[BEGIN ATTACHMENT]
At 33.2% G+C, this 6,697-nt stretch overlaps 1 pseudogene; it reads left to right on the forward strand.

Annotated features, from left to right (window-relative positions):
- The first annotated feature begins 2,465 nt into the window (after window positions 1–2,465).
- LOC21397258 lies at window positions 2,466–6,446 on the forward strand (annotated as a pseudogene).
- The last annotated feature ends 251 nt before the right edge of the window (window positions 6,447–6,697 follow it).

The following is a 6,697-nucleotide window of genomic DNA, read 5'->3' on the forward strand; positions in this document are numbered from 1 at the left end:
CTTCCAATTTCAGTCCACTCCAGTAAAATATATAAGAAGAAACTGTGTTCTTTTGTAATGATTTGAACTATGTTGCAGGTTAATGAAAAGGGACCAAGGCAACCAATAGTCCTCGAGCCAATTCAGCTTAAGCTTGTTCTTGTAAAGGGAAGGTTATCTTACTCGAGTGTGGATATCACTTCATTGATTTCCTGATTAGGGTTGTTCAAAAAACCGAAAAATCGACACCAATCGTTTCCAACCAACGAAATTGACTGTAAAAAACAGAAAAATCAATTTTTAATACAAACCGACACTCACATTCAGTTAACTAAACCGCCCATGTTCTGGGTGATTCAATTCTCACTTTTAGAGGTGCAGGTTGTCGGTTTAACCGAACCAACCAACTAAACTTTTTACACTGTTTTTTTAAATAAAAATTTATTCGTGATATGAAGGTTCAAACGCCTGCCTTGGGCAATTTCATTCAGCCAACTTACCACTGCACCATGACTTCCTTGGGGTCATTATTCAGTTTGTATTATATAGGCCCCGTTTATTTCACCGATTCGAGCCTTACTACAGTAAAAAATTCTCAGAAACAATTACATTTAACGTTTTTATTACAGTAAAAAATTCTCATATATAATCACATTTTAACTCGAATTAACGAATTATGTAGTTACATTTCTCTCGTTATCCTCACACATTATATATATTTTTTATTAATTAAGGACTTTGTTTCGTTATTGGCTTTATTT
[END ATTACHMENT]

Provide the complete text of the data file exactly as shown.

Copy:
At 33.2% G+C, this 6,697-nt stretch overlaps 1 pseudogene; it reads left to right on the forward strand.

Annotated features, from left to right (window-relative positions):
- The first annotated feature begins 2,465 nt into the window (after window positions 1–2,465).
- LOC21397258 lies at window positions 2,466–6,446 on the forward strand (annotated as a pseudogene).
- The last annotated feature ends 251 nt before the right edge of the window (window positions 6,447–6,697 follow it).

The following is a 6,697-nucleotide window of genomic DNA, read 5'->3' on the forward strand; positions in this document are numbered from 1 at the left end:
CTTCCAATTTCAGTCCACTCCAGTAAAATATATAAGAAGAAACTGTGTTCTTTTGTAATGATTTGAACTATGTTGCAGGTTAATGAAAAGGGACCAAGGCAACCAATAGTCCTCGAGCCAATTCAGCTTAAGCTTGTTCTTGTAAAGGGAAGGTTATCTTACTCGAGTGTGGATATCACTTCATTGATTTCCTGATTAGGGTTGTTCAAAAAACCGAAAAATCGACACCAATCGTTTCCAACCAACGAAATTGACTGTAAAAAACAGAAAAATCAATTTTTAATACAAACCGACACTCACATTCAGTTAACTAAACCGCCCATGTTCTGGGTGATTCAATTCTCACTTTTAGAGGTGCAGGTTGTCGGTTTAACCGAACCAACCAACTAAACTTTTTACACTGTTTTTTTAAATAAAAATTTATTCGTGATATGAAGGTTCAAACGCCTGCCTTGGGCAATTTCATTCAGCCAACTTACCACTGCACCATGACTTCCTTGGGGTCATTATTCAGTTTGTATTATATAGGCCCCGTTTATTTCACCGATTCGAGCCTTACTACAGTAAAAAATTCTCAGAAACAATTACATTTAACGTTTTTATTACAGTAAAAAATTCTCATATATAATCACATTTTAACTCGAATTAACGAATTATGTAGTTACATTTCTCTCGTTATCCTCACACATTATATATATTTTTTATTAATTAAGGACTTTGTTTCGTTATTGGCTTTATTT